The ICJ may have spoken for the world when it asserted the plausibility of Israel’s genocide against the Palestinians. But speaking truth to power alone cannot dismantle the Israeli war machine and US imperial policy in West Asia. There are no shortcuts to decolonisation.

Indeed, that the ICJ hearing even took place is evidence that the material balance of forces is shifting. New pathways are emerging for the oppressed to take on their oppressors and invert the narratives of “terrorism” and “democracy”: In seeking to assert their substantive equality against those who seek to erase them, the resistance pursues a distinctly democratic ideal against the unrelenting terror of the coloniser.

That’s why millions of people around the world are working in active solidarity with the Palestinian people: to meet power with power. Together, we are throwing sand in the wheels of Israel’s genocidal war machine, blockading banks that fund genocide, organising against tech companies that facilitate genocide, interrupting trade routes that fuel genocide, marching in our millions against genocide and uniting the vast majority of nations on earth to assert their opposition to genocide and imperialism.

Onwards, onwards until victory.

Latest from the Movement

The PI heads to Pakistan

On 8 February 2024, Pakistan holds its general election — the first since Prime Minister Imran Khan was removed from power in 2022 and long after the constitutionally-mandated deadline for holding an election after the dissolution of the National Assembly.

There is widespread concern that this election may be among the most restrictive in Pakistan’s recent memory. The former Imran Khan Prime Minister is now in jail. Candidates have been barred from running as part of his party, and are now running as independents. Electoral authorities have worked to prevent opposition candidates from contesting altogether, including by rejecting or delaying nomination papers.

On the invitation of progressive forces in the country, the Progressive International has dispatched a delegation to Pakistan to accompany the electoral process; to strengthen ties with movements and unions in Pakistan; and to unite, organise, and mobilise progressive forces around the world to stand in solidarity with them in the struggle for the future of their country.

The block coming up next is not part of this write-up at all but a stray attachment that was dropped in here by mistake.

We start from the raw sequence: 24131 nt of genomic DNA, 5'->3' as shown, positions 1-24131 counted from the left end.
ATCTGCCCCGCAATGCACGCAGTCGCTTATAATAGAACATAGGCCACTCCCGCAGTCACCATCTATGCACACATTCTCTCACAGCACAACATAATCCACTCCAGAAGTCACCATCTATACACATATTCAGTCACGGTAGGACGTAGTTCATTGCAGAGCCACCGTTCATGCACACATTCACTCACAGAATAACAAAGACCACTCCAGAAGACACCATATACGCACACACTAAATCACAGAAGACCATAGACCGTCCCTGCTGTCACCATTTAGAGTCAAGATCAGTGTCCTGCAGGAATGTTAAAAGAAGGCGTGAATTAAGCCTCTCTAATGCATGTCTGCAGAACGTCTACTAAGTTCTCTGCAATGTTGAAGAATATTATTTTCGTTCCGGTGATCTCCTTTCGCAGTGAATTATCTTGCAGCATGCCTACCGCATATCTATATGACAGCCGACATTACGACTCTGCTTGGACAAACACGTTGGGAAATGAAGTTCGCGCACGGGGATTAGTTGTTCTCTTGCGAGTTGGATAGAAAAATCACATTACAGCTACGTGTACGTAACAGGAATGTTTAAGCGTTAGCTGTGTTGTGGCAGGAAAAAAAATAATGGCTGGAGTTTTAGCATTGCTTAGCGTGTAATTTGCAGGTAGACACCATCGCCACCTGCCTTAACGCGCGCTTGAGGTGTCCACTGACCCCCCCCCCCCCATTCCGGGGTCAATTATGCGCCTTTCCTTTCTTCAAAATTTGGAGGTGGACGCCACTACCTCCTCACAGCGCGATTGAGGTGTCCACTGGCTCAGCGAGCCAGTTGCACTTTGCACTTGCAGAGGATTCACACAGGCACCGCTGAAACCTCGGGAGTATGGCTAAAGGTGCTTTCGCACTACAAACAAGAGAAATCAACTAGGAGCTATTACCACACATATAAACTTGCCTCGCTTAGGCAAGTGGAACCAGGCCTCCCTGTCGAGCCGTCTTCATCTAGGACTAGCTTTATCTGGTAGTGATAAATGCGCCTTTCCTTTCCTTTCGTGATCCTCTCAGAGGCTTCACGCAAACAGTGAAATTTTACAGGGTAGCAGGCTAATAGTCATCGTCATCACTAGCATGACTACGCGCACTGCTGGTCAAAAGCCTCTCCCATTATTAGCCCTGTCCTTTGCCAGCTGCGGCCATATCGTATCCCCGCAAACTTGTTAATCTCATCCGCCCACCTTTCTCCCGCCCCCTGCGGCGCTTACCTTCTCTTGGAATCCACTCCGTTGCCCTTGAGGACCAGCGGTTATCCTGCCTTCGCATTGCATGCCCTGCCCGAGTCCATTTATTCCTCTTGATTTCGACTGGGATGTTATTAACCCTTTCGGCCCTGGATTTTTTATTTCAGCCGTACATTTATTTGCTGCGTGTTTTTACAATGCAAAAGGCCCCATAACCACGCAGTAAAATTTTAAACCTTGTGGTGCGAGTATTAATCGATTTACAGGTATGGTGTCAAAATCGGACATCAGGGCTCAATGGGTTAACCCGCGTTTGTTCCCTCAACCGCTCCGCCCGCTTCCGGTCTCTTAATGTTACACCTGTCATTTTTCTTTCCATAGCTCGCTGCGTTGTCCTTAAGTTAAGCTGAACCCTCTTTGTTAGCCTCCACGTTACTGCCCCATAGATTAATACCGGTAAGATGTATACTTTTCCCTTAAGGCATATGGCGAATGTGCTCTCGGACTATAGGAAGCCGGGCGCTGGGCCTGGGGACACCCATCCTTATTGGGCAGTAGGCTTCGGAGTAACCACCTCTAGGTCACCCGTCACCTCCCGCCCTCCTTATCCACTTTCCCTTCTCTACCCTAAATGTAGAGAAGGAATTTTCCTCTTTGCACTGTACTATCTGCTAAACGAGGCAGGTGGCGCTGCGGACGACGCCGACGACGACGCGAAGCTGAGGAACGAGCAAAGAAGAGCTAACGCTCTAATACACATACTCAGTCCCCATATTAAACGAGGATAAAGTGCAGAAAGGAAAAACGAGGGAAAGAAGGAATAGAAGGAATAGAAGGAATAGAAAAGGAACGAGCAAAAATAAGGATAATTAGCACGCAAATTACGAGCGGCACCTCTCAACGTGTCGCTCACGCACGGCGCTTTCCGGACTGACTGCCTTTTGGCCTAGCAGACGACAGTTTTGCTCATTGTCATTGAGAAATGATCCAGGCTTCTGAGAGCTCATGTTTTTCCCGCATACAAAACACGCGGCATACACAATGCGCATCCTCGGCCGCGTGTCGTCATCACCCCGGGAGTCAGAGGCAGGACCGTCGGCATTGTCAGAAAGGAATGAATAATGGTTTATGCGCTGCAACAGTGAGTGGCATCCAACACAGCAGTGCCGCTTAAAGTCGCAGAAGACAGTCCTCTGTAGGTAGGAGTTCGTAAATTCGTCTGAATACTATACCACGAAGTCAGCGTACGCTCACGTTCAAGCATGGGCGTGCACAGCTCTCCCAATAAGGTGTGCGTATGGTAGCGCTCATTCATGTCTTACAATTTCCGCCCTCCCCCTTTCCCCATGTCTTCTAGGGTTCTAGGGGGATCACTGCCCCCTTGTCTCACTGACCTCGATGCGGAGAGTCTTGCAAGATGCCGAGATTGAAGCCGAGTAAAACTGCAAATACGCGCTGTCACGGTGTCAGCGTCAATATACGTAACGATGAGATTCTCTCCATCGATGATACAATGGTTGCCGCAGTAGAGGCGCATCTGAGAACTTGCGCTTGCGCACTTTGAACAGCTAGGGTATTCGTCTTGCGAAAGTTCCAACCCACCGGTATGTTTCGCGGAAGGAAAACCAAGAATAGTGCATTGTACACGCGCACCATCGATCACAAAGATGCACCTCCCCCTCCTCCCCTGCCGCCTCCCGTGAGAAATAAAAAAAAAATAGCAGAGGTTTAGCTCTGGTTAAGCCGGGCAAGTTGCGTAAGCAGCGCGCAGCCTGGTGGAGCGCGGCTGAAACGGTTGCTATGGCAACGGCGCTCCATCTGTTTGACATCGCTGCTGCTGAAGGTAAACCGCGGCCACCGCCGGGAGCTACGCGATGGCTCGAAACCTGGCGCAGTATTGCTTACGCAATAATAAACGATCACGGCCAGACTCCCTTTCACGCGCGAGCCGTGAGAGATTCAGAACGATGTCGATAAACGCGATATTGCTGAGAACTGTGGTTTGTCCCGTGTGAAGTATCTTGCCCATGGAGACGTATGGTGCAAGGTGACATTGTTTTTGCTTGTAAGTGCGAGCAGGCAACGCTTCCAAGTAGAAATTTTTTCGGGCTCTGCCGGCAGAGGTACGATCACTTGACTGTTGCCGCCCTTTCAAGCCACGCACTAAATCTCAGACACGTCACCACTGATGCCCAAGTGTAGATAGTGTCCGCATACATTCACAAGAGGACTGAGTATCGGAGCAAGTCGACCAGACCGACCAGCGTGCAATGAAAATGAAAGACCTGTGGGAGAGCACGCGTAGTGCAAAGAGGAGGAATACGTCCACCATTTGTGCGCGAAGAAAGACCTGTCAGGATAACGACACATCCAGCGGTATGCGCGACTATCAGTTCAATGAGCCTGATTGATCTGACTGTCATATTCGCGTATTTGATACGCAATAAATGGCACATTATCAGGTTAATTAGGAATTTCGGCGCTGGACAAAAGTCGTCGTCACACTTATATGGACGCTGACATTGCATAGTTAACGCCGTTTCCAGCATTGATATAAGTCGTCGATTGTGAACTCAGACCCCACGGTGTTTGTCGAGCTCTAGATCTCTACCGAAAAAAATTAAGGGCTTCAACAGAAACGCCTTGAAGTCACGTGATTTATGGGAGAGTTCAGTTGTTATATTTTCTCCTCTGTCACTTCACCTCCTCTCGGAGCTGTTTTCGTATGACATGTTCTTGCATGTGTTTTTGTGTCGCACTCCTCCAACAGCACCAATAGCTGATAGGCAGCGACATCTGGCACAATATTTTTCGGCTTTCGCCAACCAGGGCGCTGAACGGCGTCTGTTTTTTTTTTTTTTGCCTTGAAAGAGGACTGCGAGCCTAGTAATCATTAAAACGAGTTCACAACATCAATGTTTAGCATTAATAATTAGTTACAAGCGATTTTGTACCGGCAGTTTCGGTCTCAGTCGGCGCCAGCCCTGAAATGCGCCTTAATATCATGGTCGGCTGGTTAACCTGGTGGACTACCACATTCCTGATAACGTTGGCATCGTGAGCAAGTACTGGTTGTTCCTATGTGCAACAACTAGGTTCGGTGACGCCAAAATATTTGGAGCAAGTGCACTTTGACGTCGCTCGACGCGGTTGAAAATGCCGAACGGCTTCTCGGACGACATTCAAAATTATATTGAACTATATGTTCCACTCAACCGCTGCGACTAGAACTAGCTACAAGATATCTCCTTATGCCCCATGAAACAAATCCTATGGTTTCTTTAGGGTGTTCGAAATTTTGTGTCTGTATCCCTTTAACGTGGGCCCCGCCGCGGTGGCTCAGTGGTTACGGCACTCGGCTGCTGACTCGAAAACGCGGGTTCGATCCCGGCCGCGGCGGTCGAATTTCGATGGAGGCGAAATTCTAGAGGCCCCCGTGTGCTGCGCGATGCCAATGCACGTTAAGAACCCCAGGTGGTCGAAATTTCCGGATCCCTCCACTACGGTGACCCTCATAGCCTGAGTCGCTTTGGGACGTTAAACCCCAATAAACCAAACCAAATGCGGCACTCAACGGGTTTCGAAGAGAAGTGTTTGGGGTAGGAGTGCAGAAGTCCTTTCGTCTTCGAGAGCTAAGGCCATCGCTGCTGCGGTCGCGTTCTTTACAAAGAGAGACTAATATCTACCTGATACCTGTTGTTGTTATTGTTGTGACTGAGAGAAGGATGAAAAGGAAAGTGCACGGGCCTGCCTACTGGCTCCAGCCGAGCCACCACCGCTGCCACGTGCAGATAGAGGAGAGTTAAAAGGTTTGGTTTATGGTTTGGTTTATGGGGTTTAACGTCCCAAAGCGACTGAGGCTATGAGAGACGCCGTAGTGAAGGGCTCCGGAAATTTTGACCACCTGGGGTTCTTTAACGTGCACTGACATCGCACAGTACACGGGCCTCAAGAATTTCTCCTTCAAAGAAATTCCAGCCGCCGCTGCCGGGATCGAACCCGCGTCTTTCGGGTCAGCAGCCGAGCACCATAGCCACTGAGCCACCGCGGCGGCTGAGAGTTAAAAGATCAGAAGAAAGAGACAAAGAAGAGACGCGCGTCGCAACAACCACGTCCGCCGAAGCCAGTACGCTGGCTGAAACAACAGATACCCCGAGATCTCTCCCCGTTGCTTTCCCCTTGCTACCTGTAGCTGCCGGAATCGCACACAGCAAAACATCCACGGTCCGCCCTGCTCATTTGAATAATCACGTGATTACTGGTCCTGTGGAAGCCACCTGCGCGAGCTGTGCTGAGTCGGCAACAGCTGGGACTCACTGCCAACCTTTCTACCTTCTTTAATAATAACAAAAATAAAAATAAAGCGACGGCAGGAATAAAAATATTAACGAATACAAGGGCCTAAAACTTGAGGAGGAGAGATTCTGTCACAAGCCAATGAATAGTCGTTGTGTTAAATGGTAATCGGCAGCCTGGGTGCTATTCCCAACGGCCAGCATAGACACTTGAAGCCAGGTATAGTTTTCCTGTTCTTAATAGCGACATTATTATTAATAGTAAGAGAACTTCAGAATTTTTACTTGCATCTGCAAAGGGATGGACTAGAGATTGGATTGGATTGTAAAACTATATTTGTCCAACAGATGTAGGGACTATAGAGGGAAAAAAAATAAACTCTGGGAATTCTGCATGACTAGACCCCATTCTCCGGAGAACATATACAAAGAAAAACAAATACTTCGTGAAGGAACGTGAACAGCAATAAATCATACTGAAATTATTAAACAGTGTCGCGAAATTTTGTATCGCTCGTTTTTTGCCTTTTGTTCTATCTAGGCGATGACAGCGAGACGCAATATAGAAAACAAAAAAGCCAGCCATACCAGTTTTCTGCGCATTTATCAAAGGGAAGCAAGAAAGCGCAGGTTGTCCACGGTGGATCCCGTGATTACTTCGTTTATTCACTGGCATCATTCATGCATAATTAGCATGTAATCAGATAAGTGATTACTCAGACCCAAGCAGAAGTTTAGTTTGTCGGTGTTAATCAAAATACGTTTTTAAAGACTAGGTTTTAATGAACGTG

Honduras celebrates two years of social progress

On Saturday 27 January, the PI joined Xiomara Castro – the first female President of Honduras - to mark the second year of her Presidency. In an event held in the capital city, Tegucigalpa, thousands took to the streets to celebrate as the President gave a speech outlining the achievements of her mandate so far.

In her speech Castro made an impassioned call for greater regional integration, "Latin America and the Caribbean must join forces and formulate a common agenda", calling on the region to "take its role as a force for change in history". Honduras will have the opportunity to build on this agenda as it takes on the presidency of CELAC [the Community of Latin American and Caribbean States] later this year.

Argentina’s courts strike down Milei’s labour decree

On Tuesday, Argentina’s courts through out the entire labour chapter of capitalist fundamentalist President Javier Milei’s mega-decree, which sought to strip Argentina’s workers of their fundamental rights. On Wednesday, the Congress began debating the decree, which contains an enormous 664 articles.

The court’s ruling that Milei’s decree is unconstitutional follows an historic mobilisation last week of Argentina’s workers and trade unions, who walked out on general strike against the decree. The International Monetary Fund has responded favourably to Milei’s assault on living standards that has already sent inflation skyrocketing, praising his “bold” policies and releasing nearly $5 billion in loans.

Art: The Camp Number 1, by Alaa Albaba, whose work focuses on the daily life in Palestinian refugee camps. He draws attention to the contradictions between the fixed nature of the refugee camps‘ structure, with their modern ever-changing urban surroundings. Albaba explores different sociopolitical issues focusing on his relationship with the refugee camp and how it managed to preserve its political identity and form throughout the years.

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Date
02.02.2024